If you’re heading off on a long road trip or looking for an epic story to immerse yourself in during 10+ hours of commuting every week, you want a nice long listen where you can really sink into and get comfortable. Sometimes, though, your needs are a little… littler. Whether it’s for a short plane ride, a long day of cleaning, or when you’re trying to pump up your “Books Read This Year” count, here are six single-serving audio books under 6 hours each that definitely make up in quality what they’re lacking in quantity.
The Hitchhiker’s Guide To the Galaxy by Douglas Adams, 5 hours 53 minutes
The Hitchhiker’s Guide to the Galaxy is considered a modern classic to fans of contemporary sci-fi. Funny, a little bit ridiculous, filled with social commentary and heavy on the quotables, The Guide introduces readers to some of the best-loved fictional characters of all time, Arthur Dent and Ford Prefect. And with awesome narration by the esteemed Stephen Fry, you’ll be wishing this book was sixty hours long instead of six.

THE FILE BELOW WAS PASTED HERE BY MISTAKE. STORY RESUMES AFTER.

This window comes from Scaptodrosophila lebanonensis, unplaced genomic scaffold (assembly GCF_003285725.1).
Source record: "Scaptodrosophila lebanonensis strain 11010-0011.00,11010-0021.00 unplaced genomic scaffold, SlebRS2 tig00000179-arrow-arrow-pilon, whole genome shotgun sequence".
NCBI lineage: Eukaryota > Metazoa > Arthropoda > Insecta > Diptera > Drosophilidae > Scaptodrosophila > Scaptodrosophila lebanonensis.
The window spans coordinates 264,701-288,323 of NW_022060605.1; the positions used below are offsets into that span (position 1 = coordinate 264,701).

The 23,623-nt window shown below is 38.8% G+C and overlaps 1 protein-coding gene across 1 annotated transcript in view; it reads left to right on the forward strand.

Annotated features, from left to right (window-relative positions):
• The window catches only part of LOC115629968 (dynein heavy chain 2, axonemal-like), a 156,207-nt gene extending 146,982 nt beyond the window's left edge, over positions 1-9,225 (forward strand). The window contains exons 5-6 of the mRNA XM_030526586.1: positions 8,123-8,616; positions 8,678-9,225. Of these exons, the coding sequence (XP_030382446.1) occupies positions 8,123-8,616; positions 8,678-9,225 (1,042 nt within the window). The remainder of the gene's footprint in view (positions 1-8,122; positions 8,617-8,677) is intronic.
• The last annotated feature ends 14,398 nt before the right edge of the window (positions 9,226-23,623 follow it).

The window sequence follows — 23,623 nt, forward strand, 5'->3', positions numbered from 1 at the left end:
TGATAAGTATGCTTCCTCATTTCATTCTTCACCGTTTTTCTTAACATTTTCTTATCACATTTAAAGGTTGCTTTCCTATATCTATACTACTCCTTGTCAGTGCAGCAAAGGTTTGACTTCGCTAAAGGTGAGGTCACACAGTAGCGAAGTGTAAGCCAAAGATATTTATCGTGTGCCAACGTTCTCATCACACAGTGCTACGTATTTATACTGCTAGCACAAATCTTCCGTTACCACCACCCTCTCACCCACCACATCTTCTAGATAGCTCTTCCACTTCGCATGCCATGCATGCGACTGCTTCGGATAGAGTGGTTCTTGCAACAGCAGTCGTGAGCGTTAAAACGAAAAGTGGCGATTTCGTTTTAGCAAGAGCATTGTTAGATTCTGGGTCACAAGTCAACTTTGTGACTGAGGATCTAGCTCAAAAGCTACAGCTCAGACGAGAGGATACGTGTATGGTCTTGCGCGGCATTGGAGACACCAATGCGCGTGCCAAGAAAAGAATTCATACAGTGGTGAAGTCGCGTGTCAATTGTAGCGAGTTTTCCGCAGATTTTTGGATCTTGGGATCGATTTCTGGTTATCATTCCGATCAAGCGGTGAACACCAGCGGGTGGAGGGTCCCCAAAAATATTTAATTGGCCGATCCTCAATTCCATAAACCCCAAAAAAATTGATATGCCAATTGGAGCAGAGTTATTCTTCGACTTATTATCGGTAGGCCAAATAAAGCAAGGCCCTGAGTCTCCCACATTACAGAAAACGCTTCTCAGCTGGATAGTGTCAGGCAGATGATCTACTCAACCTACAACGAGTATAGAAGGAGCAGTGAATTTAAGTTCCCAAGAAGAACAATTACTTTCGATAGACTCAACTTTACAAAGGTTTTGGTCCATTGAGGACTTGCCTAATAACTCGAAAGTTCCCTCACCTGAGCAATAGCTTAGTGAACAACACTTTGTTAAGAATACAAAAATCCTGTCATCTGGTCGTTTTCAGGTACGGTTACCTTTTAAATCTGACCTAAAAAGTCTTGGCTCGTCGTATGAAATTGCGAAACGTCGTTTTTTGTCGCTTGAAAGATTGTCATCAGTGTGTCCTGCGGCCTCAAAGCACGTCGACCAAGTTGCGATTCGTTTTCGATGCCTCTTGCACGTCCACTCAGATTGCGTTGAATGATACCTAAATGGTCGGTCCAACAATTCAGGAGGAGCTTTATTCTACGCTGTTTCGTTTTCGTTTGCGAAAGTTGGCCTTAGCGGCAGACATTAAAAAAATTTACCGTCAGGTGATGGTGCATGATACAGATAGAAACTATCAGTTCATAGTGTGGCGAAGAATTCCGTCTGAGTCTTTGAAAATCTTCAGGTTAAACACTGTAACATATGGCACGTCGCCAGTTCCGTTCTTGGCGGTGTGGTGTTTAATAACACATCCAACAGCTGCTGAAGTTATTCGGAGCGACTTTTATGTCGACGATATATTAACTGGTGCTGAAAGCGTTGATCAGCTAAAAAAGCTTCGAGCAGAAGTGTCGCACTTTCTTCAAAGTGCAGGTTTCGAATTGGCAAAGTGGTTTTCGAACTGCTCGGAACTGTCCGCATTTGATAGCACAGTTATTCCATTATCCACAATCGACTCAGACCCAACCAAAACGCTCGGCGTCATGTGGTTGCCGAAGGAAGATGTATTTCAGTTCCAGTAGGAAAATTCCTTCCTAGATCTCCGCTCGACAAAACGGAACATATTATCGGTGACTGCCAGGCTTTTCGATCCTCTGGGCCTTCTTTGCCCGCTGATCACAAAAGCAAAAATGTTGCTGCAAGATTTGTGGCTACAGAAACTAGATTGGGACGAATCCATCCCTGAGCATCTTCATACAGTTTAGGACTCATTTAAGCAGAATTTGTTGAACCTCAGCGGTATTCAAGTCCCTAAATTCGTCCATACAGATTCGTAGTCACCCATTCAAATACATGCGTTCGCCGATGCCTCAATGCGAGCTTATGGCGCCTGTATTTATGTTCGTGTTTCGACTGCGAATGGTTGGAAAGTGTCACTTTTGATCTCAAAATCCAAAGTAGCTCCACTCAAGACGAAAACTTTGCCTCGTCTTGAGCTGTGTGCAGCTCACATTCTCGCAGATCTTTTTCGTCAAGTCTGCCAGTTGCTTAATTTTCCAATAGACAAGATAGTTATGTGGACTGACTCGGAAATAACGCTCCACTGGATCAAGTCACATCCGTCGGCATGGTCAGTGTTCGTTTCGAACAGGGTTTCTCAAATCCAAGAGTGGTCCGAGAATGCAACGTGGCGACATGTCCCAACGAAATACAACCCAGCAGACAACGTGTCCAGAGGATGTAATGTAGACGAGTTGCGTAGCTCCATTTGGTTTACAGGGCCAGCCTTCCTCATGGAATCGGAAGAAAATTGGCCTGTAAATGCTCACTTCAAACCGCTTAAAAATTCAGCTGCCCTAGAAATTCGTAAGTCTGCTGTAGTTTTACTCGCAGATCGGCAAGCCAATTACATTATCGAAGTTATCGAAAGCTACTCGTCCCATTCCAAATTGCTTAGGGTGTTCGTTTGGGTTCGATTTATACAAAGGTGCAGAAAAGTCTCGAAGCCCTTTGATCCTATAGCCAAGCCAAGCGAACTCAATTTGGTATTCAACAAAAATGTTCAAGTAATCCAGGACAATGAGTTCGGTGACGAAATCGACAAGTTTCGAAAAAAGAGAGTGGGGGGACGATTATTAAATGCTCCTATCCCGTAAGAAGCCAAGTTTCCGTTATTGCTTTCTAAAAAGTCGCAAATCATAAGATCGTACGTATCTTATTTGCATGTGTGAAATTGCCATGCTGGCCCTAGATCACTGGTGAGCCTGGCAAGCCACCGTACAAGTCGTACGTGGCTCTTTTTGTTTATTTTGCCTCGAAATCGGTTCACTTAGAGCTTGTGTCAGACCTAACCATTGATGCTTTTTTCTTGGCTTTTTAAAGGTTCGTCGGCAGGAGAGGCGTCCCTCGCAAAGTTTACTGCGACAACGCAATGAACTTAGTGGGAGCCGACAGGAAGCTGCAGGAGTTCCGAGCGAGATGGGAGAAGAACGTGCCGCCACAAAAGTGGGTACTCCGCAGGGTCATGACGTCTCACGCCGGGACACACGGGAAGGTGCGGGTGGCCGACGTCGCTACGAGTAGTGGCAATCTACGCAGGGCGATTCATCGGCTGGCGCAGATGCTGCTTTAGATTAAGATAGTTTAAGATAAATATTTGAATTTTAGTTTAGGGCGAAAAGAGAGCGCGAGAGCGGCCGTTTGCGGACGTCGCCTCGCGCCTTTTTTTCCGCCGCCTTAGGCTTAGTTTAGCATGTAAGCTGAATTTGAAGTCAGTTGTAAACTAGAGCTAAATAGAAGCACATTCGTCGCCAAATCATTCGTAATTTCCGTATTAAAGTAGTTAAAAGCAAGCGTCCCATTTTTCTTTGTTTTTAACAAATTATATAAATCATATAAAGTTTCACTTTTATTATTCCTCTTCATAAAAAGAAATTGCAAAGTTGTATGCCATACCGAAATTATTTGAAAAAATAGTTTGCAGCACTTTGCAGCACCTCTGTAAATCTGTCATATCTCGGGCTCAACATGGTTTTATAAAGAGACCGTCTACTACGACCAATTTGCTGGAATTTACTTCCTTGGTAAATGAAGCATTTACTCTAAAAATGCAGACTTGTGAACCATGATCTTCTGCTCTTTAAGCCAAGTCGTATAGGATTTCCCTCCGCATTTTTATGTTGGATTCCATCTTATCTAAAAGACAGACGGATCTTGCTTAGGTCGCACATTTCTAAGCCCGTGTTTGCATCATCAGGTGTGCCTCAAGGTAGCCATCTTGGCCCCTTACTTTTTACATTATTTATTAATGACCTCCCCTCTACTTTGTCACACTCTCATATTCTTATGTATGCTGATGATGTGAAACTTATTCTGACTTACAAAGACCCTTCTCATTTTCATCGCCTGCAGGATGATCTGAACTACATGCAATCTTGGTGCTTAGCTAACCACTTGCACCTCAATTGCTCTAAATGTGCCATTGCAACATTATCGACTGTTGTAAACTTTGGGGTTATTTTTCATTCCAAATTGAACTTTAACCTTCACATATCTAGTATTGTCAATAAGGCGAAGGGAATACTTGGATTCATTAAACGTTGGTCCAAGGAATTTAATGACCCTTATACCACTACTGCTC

The Testament of Mary by Colm Toibin, 3 hours 9 minutes
I’ve written about The Testament of Mary before, but it’s exactly the type of book I’m talking about here: full immersion in one character’s life for a brief but affecting three hours. This book’s length is a boon, not a detriment–it’s the perfect length to tell the intense story that it tells.
Bossypants by Tina Fey, 5 hours 34 minutes
Tina Fey’s autobiography, narrated by the woman herself, has been a top seller since it came out over two years ago, and it’s easy to see why: it’s a funny, charming, and utterly real look at the origins and life of this SNL and 30 Rock star.
The Shawshank Redemption by Stephen King, 3 hours 59 minutes
Stephen King is often regarded as someone who writes nothing but horror. Not true. This is a classic example of King breaking out of the box people tend to put him in and writing some excellent non-horror work. If you’ve got four hours to spare, Shawshank Redemption deserves a listen–even if you’ve already seen the movie adaptation by the same name.
The Giver by Lois Lowry, 4 hours 49 minutes
The Giver was my first dystopian story, and its influence over my taste of books still holds to this day. While it’s technically a children’s book, it ages quite well: I re-read it last year, and felt as strong a connection with the characters and as much investment in the story as I did the first time. (It’s also going to be adapted into a movie this year, so find a few hours to fit it in first!)
The Reason I Jump by Naoki Higashida, 2 hours 29 minutes
Naoki Higashida is a 13-year old boy with autism. This book is an honest and enlightening response to many of the questions that people without autism struggle to understand, and will change the way you view the world, too.
Which pint-sized audio books would you recommend?